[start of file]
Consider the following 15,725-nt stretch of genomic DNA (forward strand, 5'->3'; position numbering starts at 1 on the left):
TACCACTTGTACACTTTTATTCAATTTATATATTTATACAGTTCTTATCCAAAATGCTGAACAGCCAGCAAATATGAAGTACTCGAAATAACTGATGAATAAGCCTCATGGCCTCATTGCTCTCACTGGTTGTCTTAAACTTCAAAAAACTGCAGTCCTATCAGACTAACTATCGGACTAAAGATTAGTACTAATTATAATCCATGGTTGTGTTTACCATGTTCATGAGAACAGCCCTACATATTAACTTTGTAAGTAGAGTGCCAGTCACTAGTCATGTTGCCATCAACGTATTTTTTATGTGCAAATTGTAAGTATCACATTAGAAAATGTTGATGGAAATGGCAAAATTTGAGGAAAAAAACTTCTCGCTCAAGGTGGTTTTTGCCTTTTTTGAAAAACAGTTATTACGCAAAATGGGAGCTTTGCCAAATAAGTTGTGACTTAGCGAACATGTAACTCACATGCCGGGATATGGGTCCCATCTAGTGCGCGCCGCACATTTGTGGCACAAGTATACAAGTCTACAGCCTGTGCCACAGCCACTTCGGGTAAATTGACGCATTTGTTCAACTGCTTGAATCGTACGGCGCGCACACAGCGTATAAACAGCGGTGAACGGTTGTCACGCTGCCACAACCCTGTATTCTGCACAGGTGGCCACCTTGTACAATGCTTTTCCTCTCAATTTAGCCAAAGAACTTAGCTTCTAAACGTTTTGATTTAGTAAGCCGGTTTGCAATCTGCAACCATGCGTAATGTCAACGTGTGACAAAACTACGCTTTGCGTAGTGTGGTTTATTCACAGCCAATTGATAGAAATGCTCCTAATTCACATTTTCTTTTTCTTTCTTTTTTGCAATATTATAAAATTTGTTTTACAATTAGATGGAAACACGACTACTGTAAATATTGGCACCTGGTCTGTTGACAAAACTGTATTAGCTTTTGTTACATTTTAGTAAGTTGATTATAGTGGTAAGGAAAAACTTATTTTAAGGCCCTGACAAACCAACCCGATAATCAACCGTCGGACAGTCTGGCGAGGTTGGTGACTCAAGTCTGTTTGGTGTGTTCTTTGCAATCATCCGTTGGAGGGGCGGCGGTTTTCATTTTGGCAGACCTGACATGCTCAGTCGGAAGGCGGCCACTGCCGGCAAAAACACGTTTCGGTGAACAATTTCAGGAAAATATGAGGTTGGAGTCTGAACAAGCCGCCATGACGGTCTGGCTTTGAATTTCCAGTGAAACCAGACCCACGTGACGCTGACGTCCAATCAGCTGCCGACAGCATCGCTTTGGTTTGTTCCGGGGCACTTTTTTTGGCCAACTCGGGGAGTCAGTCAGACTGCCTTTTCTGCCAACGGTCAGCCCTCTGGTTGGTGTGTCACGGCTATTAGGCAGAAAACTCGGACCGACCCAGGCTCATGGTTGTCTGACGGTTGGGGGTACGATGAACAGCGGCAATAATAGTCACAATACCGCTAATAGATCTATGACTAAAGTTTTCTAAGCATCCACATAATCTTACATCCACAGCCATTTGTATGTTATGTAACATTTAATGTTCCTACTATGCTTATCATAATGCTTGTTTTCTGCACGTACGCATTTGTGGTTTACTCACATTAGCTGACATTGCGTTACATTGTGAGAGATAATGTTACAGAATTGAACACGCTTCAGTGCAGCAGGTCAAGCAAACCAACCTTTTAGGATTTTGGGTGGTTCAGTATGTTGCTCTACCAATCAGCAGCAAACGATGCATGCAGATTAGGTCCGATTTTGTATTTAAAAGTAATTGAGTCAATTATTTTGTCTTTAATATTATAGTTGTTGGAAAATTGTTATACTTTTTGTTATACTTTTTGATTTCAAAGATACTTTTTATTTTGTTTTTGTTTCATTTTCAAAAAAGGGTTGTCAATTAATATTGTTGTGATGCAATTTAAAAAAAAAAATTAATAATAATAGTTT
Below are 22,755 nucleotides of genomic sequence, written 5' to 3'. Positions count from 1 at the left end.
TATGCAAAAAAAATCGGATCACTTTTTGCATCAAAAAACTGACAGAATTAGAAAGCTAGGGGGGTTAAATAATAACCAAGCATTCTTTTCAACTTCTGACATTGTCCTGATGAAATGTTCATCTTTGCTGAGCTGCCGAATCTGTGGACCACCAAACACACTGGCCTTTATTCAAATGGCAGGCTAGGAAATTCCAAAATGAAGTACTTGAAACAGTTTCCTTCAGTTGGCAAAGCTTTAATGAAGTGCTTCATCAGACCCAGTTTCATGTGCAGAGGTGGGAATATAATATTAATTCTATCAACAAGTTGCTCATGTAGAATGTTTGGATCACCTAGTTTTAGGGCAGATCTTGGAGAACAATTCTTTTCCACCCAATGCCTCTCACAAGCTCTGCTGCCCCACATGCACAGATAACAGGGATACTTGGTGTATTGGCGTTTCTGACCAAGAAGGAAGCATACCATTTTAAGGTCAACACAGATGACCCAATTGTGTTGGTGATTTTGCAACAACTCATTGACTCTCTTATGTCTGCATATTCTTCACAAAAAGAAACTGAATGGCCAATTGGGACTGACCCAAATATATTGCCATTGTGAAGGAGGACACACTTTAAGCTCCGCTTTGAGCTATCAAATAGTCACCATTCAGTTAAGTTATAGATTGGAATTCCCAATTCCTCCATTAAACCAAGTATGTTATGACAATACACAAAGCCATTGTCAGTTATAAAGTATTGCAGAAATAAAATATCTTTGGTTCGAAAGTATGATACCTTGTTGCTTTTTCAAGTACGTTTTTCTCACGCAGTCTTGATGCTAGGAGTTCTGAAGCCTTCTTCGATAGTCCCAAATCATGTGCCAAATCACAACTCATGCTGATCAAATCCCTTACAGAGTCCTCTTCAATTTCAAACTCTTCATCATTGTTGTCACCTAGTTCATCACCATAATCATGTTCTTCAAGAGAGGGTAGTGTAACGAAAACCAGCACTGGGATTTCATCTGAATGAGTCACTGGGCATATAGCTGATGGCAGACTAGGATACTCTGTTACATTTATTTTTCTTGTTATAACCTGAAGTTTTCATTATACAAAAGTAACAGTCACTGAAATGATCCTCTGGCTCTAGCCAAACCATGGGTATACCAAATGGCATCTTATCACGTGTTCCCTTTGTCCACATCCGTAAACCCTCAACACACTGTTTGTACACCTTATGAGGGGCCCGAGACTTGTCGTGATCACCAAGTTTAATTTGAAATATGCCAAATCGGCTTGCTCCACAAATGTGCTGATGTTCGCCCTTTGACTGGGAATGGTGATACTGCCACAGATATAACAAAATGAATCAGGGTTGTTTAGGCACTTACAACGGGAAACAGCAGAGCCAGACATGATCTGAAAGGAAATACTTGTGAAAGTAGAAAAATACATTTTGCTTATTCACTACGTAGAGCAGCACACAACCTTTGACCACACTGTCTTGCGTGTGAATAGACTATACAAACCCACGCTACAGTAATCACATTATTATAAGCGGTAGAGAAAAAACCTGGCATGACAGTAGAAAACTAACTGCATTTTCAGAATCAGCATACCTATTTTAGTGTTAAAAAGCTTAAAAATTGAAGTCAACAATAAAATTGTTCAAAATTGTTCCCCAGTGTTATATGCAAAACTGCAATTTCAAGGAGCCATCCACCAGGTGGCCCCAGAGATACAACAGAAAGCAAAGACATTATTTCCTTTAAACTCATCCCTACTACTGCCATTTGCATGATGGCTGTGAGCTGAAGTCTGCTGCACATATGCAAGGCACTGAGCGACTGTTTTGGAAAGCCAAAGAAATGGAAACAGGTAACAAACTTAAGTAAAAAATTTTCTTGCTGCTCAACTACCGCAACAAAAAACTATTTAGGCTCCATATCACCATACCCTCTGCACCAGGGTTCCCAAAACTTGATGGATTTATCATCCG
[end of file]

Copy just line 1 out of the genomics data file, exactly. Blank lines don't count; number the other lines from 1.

Consider the following 15,725-nt stretch of genomic DNA (forward strand, 5'->3'; position numbering starts at 1 on the left):